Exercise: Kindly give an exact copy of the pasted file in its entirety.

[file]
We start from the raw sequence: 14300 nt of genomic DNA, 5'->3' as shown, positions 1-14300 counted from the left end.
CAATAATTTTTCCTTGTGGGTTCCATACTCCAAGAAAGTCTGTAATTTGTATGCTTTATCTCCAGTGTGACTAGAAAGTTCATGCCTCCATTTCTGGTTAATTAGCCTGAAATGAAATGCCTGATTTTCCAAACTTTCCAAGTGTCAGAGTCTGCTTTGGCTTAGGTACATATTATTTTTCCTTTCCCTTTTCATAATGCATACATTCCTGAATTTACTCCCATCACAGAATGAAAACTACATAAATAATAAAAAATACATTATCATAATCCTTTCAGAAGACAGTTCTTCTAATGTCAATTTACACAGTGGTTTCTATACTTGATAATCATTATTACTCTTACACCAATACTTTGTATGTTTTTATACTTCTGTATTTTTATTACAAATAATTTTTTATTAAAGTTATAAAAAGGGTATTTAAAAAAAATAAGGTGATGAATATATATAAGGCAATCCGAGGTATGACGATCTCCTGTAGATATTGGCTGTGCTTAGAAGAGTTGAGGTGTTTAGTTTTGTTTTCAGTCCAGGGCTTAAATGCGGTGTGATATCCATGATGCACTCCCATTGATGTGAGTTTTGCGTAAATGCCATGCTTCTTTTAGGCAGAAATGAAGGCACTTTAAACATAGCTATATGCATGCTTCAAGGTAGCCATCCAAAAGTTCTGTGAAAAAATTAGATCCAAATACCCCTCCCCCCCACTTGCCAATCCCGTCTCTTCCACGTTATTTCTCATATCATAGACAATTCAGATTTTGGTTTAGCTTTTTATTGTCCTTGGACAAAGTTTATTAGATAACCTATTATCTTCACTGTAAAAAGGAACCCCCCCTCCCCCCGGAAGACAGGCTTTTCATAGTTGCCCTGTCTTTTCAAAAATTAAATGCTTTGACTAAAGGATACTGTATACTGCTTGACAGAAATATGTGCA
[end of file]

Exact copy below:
We start from the raw sequence: 14300 nt of genomic DNA, 5'->3' as shown, positions 1-14300 counted from the left end.
CAATAATTTTTCCTTGTGGGTTCCATACTCCAAGAAAGTCTGTAATTTGTATGCTTTATCTCCAGTGTGACTAGAAAGTTCATGCCTCCATTTCTGGTTAATTAGCCTGAAATGAAATGCCTGATTTTCCAAACTTTCCAAGTGTCAGAGTCTGCTTTGGCTTAGGTACATATTATTTTTCCTTTCCCTTTTCATAATGCATACATTCCTGAATTTACTCCCATCACAGAATGAAAACTACATAAATAATAAAAAATACATTATCATAATCCTTTCAGAAGACAGTTCTTCTAATGTCAATTTACACAGTGGTTTCTATACTTGATAATCATTATTACTCTTACACCAATACTTTGTATGTTTTTATACTTCTGTATTTTTATTACAAATAATTTTTTATTAAAGTTATAAAAAGGGTATTTAAAAAAAATAAGGTGATGAATATATATAAGGCAATCCGAGGTATGACGATCTCCTGTAGATATTGGCTGTGCTTAGAAGAGTTGAGGTGTTTAGTTTTGTTTTCAGTCCAGGGCTTAAATGCGGTGTGATATCCATGATGCACTCCCATTGATGTGAGTTTTGCGTAAATGCCATGCTTCTTTTAGGCAGAAATGAAGGCACTTTAAACATAGCTATATGCATGCTTCAAGGTAGCCATCCAAAAGTTCTGTGAAAAAATTAGATCCAAATACCCCTCCCCCCCACTTGCCAATCCCGTCTCTTCCACGTTATTTCTCATATCATAGACAATTCAGATTTTGGTTTAGCTTTTTATTGTCCTTGGACAAAGTTTATTAGATAACCTATTATCTTCACTGTAAAAAGGAACCCCCCCTCCCCCCGGAAGACAGGCTTTTCATAGTTGCCCTGTCTTTTCAAAAATTAAATGCTTTGACTAAAGGATACTGTATACTGCTTGACAGAAATATGTGCA